Several of his former students came back to honor him at the Peterson Conference, held at UNL in October 2013 (see page 2). Peterson had several fond memories of the conference: “First, I was able to thank my family for their support during these 45 years of teaching at UNL. Then I had my attending Ph.D. students stand, and I told them it was a privilege for me to work with them. I consider my students my extended family. Finally, I was glad to have the opportunity to thank my colleagues for the honor of working with them.”

While Peterson’s research started in boundary value problems with Jackson, it evolved to difference equations after 1988, then to time scales, and now to fractional calculus. Erbe and Peterson have collaborated to build one of the foremost research centers in the country in the emerging field of dynamic equations on time scales.

Conference honors Peterson’s achievements

The Peterson Conference celebrated the impact its namesake, Professor Allan Peterson, has had on mathematics and recognized his 45 years of teaching service at UNL.

Held Oct. 25-27, 2013, the three-day conference was organized around the subject of the calculus of time scales with a goal of creating collaborations between recent Ph.D.s, graduate students and established leaders in the field.

Participants at the Peterson Conference came from around the world, including Sydney, Australia; Ankara, Turkey; and more than 24 different colleges and universities located across the U.S.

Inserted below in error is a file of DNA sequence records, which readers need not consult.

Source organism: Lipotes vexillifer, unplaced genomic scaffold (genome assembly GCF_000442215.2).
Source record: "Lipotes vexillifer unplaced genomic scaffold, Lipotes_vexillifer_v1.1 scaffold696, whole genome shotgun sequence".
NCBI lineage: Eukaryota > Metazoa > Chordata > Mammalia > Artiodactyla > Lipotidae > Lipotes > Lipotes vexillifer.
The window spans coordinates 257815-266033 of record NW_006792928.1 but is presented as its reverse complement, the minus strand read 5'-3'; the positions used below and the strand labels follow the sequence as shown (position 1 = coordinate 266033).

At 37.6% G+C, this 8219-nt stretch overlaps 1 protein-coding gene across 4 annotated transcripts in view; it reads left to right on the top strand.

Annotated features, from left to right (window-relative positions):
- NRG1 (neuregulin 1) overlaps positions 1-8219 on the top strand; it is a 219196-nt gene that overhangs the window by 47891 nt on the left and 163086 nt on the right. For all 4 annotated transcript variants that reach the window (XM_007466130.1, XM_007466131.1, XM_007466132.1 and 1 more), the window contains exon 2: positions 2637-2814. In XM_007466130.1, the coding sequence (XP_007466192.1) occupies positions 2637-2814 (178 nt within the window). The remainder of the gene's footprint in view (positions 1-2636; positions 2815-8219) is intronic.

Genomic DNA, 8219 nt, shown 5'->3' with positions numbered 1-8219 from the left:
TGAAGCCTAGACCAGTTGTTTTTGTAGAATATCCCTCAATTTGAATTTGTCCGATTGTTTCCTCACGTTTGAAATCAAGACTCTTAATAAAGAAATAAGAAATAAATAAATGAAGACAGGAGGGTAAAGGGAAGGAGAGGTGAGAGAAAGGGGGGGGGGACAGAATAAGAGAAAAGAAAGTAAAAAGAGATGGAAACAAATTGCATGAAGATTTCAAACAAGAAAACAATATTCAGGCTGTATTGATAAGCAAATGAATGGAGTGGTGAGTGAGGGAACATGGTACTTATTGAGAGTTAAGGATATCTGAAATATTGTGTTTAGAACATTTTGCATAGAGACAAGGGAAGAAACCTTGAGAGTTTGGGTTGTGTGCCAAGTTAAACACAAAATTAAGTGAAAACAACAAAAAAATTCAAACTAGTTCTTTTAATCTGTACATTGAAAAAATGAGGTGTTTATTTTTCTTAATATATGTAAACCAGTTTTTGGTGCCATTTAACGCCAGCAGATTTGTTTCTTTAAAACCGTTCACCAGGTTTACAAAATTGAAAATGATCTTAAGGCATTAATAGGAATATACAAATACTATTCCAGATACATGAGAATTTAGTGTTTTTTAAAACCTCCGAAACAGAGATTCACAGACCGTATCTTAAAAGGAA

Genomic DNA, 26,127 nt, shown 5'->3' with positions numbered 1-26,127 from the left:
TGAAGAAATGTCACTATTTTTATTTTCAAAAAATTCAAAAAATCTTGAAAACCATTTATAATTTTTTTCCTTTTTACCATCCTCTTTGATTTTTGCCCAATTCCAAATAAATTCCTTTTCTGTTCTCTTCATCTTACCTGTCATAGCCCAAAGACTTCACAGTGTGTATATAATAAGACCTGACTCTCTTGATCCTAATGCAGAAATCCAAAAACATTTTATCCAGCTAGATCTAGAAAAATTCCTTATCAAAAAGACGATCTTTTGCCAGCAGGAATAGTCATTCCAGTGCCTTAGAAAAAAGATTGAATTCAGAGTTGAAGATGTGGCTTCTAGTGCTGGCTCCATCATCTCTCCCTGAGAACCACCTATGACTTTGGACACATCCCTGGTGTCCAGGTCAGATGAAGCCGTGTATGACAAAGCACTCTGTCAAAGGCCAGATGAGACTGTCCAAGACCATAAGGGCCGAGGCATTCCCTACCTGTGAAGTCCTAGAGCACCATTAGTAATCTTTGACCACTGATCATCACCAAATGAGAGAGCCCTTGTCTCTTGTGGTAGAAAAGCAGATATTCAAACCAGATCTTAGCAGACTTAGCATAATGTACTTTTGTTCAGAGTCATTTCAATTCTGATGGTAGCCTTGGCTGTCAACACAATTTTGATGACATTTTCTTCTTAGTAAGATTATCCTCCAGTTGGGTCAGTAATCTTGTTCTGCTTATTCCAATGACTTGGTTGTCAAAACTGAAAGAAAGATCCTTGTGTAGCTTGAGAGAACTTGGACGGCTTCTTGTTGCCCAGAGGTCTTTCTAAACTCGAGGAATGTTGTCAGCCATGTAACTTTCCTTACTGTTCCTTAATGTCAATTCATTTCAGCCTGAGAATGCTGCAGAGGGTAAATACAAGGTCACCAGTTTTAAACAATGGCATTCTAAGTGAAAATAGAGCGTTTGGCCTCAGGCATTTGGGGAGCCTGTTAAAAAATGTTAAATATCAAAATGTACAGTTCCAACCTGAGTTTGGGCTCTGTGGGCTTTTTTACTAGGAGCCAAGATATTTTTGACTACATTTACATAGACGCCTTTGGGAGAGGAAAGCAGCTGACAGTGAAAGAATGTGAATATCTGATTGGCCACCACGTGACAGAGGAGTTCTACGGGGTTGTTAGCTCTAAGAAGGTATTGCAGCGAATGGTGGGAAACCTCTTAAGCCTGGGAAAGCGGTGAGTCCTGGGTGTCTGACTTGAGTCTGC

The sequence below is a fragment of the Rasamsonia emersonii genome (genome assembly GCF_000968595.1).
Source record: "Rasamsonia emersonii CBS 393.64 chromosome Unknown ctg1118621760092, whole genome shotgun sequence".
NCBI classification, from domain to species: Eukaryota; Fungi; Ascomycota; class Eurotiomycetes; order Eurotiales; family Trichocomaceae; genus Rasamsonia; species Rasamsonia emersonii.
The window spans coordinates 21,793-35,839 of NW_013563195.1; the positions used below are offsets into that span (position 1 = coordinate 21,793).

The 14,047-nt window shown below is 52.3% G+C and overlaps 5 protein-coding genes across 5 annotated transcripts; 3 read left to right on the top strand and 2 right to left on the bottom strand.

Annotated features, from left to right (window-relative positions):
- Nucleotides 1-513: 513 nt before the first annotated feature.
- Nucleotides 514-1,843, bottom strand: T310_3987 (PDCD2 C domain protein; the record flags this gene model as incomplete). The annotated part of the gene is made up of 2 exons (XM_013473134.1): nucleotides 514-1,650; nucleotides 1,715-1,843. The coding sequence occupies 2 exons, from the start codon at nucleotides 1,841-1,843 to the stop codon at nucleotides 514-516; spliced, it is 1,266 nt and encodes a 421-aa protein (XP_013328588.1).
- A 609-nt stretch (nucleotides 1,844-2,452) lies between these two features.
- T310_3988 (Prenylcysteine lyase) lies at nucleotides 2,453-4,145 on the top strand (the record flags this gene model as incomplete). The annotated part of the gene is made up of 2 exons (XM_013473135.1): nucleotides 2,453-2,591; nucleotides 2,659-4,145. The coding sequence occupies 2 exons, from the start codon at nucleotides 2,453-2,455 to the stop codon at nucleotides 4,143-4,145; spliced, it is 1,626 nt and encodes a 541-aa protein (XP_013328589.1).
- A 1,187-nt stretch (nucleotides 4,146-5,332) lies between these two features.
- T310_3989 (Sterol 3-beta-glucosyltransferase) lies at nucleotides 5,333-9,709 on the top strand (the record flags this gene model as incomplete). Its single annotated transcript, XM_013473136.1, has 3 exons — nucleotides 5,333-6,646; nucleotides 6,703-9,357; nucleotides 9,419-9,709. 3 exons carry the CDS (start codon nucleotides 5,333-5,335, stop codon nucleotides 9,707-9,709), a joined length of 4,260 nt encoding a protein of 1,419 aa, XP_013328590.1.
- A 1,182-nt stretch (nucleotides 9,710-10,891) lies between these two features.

Five distinguished guest speakers gave plenary talks: Dr. Ravi Agarwal, Texas A&M University-Kingsville; Dr. Martin Bohner, Missouri University of Science and Technology; Dr. Saber Elaydi, Trinity University; Dr. John Graef, University of Tennessee at Chattanooga; and Dr. Johnny Henderson, Baylor University. In addition to the talks by invited plenary speakers, 18 talks were selected to be given by recent Ph.D.s and current grad students.

The Peterson Conference was a very timely event, set to coincide not only with the 45-year anniversary of Peterson’s teaching at UNL (Peterson began teaching at UNL in 1968), but also the 25-year anniversary since the emergence of time scales analysis. Conference organizers saw the fulfillment of their goals for the conference in the discussion of nonlinear oscillation theory, integral transform theory, fixed point theory, and particularly fractional calculus, which has had recent important developments.

Speakers were encouraged to explore the applications to economics, engineering and biology. Other research areas explored for interaction included differential equations, difference equations and q calculus.

A group of Peterson’s former students who attended the conference presented him with a framed copy of his mathematical family genealogy given to him by the department. This genealogy traces Peterson’s roots back to well-known mathematicians such as Leonhard Euler in 1726 and Jacob and Johann Bernoulli in 1690.

“It is a privilege to have Al Peterson as a colleague,” said Judy Walker, professor and chair of the math department. “He is a wonderful mentor, teacher, and scholar, and he has made a tremendous impact on our department and in his field. I am thrilled that the department was able to host this conference in his honor.”

– Lindsay Augustyn and Stephanie Vendetti